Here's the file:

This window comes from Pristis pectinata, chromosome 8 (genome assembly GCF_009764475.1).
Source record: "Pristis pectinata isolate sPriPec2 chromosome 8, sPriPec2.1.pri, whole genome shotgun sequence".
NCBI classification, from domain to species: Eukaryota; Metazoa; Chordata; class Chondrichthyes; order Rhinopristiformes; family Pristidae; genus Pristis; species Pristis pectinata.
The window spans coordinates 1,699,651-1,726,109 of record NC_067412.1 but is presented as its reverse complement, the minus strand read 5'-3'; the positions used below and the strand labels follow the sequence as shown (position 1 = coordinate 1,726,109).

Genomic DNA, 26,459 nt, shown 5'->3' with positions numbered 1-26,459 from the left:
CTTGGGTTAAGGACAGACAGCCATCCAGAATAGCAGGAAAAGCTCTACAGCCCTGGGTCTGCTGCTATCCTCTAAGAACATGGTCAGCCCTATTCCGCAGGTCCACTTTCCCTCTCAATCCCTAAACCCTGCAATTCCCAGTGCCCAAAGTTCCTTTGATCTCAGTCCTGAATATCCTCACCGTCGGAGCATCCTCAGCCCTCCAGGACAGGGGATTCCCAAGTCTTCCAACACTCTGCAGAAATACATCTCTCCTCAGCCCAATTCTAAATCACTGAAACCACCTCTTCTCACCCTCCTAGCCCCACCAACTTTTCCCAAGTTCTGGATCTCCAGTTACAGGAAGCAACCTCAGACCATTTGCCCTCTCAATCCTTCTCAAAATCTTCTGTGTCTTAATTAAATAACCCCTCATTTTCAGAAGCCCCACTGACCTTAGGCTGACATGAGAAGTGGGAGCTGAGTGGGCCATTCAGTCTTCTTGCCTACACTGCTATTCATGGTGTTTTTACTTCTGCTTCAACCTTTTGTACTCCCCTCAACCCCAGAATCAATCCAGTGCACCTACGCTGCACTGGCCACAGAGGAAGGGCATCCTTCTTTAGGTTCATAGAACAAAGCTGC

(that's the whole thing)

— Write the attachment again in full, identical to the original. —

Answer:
This window comes from Pristis pectinata, chromosome 8 (genome assembly GCF_009764475.1).
Source record: "Pristis pectinata isolate sPriPec2 chromosome 8, sPriPec2.1.pri, whole genome shotgun sequence".
NCBI classification, from domain to species: Eukaryota; Metazoa; Chordata; class Chondrichthyes; order Rhinopristiformes; family Pristidae; genus Pristis; species Pristis pectinata.
The window spans coordinates 1,699,651-1,726,109 of record NC_067412.1 but is presented as its reverse complement, the minus strand read 5'-3'; the positions used below and the strand labels follow the sequence as shown (position 1 = coordinate 1,726,109).

Genomic DNA, 26,459 nt, shown 5'->3' with positions numbered 1-26,459 from the left:
CTTGGGTTAAGGACAGACAGCCATCCAGAATAGCAGGAAAAGCTCTACAGCCCTGGGTCTGCTGCTATCCTCTAAGAACATGGTCAGCCCTATTCCGCAGGTCCACTTTCCCTCTCAATCCCTAAACCCTGCAATTCCCAGTGCCCAAAGTTCCTTTGATCTCAGTCCTGAATATCCTCACCGTCGGAGCATCCTCAGCCCTCCAGGACAGGGGATTCCCAAGTCTTCCAACACTCTGCAGAAATACATCTCTCCTCAGCCCAATTCTAAATCACTGAAACCACCTCTTCTCACCCTCCTAGCCCCACCAACTTTTCCCAAGTTCTGGATCTCCAGTTACAGGAAGCAACCTCAGACCATTTGCCCTCTCAATCCTTCTCAAAATCTTCTGTGTCTTAATTAAATAACCCCTCATTTTCAGAAGCCCCACTGACCTTAGGCTGACATGAGAAGTGGGAGCTGAGTGGGCCATTCAGTCTTCTTGCCTACACTGCTATTCATGGTGTTTTTACTTCTGCTTCAACCTTTTGTACTCCCCTCAACCCCAGAATCAATCCAGTGCACCTACGCTGCACTGGCCACAGAGGAAGGGCATCCTTCTTTAGGTTCATAGAACAAAGCTGC